Kubatana isn’t alone in its use of wireless technology to further humanitarian goals. Eighty-six percent of employees at nongovernmental organizations (NGOs) use mobile technology in their work, according to a recent report by the United Nations Foundation and the Vodafone Group Foundation. Calls and SMS are the most popular functions, followed by sharing photos and videos.

In one of Kubatana’s inspirational exercises, Zimbabweans were asked to share their hopes for a new regime via SMS, which drew many responses.

“No political beatings, many newspapers, TV stations, cheap goods, electricity, clean water, hospitals and jobs.”

“We want a new constitution for the people by the people.”

“We should never again leave power in the hands of one man.”

Kubatana posted the reactions on its Web site and plans to publish them for all Zimbabweans to see in a newspaper, booklet or comic book, Ms. Clark said.

“One of our main aims in doing so will be our attempt to make sure our demands for positive change are made known to the new government and that we get stronger as a nation in articulating and sharing our views and suggestions,” she said.

Elsewhere in the embattled country, a new group called the Truth and Justice Coalition is running an SMS campaign calling on citizens to report instances of violence and torture via text messages.

“Tell us the victim’s name, the names of the criminals, time and place of the crime (indicate if politicians, police, army or militia are involved),” reads one of the coalition’s posters, which warns perpetrators: “Justice is coming!”

Gabriel Shumba , himself a torture survivor and an exiled human rights lawyer, leads the coalition, which aims to identify those responsible for crimes against humanity and seek legal redress in South Africa. So far, the group has more than 200 names of those in Mr. Mugabe’s ZANU-PF party - members of the military, militia, parliament and war veterans - who have “unleashed terror and tyranny against civilians.”

The group intends to release the names of those who commit acts of violence, as well as their business, financial and political associations.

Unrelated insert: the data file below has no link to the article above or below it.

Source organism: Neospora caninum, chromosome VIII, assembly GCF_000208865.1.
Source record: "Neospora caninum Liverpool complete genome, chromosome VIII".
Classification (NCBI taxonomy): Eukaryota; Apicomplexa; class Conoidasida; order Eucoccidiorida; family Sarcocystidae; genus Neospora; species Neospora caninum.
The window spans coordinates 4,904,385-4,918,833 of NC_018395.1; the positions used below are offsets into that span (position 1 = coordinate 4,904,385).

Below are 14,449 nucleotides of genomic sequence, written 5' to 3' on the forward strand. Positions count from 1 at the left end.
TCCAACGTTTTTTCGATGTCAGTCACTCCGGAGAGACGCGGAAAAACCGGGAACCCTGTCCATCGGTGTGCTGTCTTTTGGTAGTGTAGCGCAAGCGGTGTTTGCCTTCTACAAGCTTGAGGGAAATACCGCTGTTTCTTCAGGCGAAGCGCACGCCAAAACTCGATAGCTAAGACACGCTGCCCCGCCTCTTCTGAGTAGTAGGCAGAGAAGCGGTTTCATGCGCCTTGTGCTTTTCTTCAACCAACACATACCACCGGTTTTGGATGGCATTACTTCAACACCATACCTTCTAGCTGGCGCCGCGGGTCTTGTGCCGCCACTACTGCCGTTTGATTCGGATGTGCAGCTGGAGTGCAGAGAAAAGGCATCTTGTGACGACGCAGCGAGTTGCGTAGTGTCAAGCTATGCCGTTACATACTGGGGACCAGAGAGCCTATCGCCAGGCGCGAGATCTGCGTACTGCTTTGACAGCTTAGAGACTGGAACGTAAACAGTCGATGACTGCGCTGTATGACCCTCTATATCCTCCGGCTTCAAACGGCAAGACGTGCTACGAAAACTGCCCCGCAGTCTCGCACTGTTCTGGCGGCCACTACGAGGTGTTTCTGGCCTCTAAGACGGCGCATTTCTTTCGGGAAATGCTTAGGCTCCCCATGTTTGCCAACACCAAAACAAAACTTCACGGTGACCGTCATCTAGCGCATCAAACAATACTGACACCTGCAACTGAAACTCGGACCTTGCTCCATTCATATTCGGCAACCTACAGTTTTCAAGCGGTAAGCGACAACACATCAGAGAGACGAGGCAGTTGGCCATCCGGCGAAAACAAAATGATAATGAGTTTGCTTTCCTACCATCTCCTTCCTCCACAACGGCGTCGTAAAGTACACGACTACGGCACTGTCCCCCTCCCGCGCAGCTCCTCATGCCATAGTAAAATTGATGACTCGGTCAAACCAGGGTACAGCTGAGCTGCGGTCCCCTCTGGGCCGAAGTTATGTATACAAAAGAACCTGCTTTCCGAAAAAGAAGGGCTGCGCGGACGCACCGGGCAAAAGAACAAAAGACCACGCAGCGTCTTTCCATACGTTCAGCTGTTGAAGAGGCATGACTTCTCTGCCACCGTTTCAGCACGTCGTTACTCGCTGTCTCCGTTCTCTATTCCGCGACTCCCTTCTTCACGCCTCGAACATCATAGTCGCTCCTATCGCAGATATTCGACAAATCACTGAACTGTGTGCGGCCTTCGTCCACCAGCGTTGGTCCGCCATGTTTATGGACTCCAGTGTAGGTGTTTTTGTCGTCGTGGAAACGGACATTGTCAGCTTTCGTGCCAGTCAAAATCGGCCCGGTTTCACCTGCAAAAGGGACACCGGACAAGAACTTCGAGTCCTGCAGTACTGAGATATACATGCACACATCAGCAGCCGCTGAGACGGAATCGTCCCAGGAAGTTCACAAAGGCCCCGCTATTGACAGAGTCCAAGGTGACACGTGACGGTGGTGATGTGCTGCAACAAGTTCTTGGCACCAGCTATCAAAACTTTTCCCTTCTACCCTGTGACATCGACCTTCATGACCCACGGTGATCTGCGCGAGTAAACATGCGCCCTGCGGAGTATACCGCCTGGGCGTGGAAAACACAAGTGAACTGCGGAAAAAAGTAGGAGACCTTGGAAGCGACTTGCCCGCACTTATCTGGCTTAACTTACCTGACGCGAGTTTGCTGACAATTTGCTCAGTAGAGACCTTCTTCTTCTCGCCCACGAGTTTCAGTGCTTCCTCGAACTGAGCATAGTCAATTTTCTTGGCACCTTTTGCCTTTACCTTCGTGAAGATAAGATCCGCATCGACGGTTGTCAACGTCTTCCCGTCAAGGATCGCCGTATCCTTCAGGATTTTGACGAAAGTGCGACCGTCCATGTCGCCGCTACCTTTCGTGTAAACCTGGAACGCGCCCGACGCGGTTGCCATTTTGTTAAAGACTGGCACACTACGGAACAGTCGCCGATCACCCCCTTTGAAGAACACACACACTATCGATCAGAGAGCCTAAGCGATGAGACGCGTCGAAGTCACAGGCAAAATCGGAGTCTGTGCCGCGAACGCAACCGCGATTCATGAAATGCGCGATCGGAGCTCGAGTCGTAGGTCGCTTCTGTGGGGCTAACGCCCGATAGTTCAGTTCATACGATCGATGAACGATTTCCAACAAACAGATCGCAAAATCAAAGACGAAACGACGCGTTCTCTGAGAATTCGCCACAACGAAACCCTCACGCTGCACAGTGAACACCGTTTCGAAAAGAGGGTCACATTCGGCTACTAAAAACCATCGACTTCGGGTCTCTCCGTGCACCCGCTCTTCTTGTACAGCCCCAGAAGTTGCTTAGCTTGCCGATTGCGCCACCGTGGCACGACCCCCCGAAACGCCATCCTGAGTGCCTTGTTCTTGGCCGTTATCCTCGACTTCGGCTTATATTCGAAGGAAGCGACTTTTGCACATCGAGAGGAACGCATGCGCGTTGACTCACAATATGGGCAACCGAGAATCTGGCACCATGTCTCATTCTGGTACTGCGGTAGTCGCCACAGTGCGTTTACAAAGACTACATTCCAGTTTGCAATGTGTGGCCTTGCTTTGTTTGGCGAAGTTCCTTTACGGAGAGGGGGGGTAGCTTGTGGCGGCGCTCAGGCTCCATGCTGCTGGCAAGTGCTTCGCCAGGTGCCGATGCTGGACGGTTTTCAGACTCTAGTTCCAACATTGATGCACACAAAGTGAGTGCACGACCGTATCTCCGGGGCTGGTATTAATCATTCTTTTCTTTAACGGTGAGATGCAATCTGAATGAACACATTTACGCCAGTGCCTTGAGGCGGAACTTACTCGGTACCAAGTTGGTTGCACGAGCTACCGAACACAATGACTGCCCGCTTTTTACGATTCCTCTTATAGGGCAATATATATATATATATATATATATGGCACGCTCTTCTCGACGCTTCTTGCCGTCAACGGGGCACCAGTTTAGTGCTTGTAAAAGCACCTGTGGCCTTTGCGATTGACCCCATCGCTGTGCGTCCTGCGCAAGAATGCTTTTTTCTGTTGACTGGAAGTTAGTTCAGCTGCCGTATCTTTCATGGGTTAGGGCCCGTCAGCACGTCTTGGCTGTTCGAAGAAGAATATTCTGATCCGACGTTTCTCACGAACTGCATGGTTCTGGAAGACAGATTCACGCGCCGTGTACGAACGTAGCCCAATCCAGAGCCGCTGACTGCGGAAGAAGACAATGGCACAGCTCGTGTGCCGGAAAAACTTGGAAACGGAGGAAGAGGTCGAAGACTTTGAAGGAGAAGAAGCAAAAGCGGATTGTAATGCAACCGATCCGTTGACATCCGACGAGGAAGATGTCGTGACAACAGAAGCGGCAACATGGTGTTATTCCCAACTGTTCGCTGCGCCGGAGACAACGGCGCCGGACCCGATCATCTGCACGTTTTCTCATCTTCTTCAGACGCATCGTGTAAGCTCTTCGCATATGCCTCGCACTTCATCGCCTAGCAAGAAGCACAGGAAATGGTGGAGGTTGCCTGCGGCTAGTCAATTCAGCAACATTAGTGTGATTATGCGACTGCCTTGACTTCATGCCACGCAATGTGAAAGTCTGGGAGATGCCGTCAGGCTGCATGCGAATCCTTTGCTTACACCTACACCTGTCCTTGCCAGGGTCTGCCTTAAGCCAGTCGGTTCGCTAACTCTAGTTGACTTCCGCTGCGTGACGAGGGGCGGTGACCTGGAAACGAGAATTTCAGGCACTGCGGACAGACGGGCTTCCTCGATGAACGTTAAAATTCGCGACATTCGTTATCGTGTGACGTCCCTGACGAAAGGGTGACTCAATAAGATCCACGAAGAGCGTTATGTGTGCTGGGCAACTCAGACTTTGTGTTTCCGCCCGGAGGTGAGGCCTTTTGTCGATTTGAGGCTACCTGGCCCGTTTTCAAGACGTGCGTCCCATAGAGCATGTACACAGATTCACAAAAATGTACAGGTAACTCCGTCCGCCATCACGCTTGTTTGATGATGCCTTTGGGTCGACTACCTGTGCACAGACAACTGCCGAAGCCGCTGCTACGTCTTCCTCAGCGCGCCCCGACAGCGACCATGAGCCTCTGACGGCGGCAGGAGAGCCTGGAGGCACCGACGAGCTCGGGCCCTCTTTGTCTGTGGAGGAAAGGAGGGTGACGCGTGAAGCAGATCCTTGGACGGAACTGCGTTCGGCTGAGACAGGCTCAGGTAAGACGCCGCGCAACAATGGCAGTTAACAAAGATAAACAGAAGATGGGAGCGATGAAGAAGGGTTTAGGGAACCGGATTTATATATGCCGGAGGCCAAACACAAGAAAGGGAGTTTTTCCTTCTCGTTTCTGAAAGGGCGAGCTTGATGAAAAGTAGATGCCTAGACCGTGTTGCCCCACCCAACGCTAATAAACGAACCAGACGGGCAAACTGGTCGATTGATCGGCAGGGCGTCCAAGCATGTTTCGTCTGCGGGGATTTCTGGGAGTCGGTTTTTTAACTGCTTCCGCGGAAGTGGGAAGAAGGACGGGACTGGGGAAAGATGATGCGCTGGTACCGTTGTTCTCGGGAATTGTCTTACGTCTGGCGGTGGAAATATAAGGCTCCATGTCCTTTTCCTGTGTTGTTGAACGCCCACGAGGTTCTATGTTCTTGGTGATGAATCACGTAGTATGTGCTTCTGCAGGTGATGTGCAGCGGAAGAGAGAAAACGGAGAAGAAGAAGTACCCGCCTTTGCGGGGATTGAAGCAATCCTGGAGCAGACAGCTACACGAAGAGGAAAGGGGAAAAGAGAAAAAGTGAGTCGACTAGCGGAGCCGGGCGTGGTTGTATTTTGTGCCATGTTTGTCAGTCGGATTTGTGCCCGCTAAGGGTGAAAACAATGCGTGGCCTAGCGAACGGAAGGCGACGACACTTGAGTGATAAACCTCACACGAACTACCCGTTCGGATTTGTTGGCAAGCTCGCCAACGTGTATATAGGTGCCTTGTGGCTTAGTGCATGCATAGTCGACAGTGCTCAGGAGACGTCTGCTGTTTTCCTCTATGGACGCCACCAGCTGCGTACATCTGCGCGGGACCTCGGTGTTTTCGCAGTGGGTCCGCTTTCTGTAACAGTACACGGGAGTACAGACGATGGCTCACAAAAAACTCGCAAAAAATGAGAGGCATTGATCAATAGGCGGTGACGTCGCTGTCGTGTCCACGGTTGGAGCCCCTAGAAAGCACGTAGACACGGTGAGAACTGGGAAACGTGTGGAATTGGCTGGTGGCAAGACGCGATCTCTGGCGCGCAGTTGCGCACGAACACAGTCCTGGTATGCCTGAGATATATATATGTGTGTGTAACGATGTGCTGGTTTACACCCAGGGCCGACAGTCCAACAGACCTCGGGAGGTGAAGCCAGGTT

Stemming violence in Kenya

Kenya, until recently, was widely regarded as one of Africa‘s most stable nations. The country was a popular tourist destination and played host to many NGOs’ headquarters. It had largely avoided the sectarian violence that plagued bordering Somalia and nearby Rwanda.

But a disputed presidential election in late December saw the East African nation erupt in violence between backers of incumbent Mwai Kibaki, who hails from the country’s majority Kikuyu tribe, and opposition leader Raila Odinga, who is from the Luo tribe. Mr. Kibaki proclaimed victory amid rumors of vote-tampering. Gangs of men armed with machetes roamed the streets, claiming hundreds of lives and forcing thousands from their homes, according to government officials and media reports.

Human rights groups, seeking to stop the violence, united under the moniker PeaceNet Kenya to create an SMS “nerve center” where citizens could text reports of impending violence or attacks already in progress.

British relief agency Oxfam International financed the program and helped negotiate a deal with Kenyan wireless carrier Celtel to cut SMS rates in half when sent to or from the group’s SMS hub.

The program helped to alleviate violence immediately. Morten Heise, an organizational adviser at the Nairobi-based group, recalled an instance in which a PeaceNet contact sent an SMS warning the organization of escalating tensions in Kibera - Africa’s largest slum, located outside Nairobi - as the Red Cross was distributing food aid there.

“A rumor started circulating in the slums that the food was poisoned by the ‘rival community,’ and groups of the receiving community were planning to attack the relief workers,” Mr. Heise said.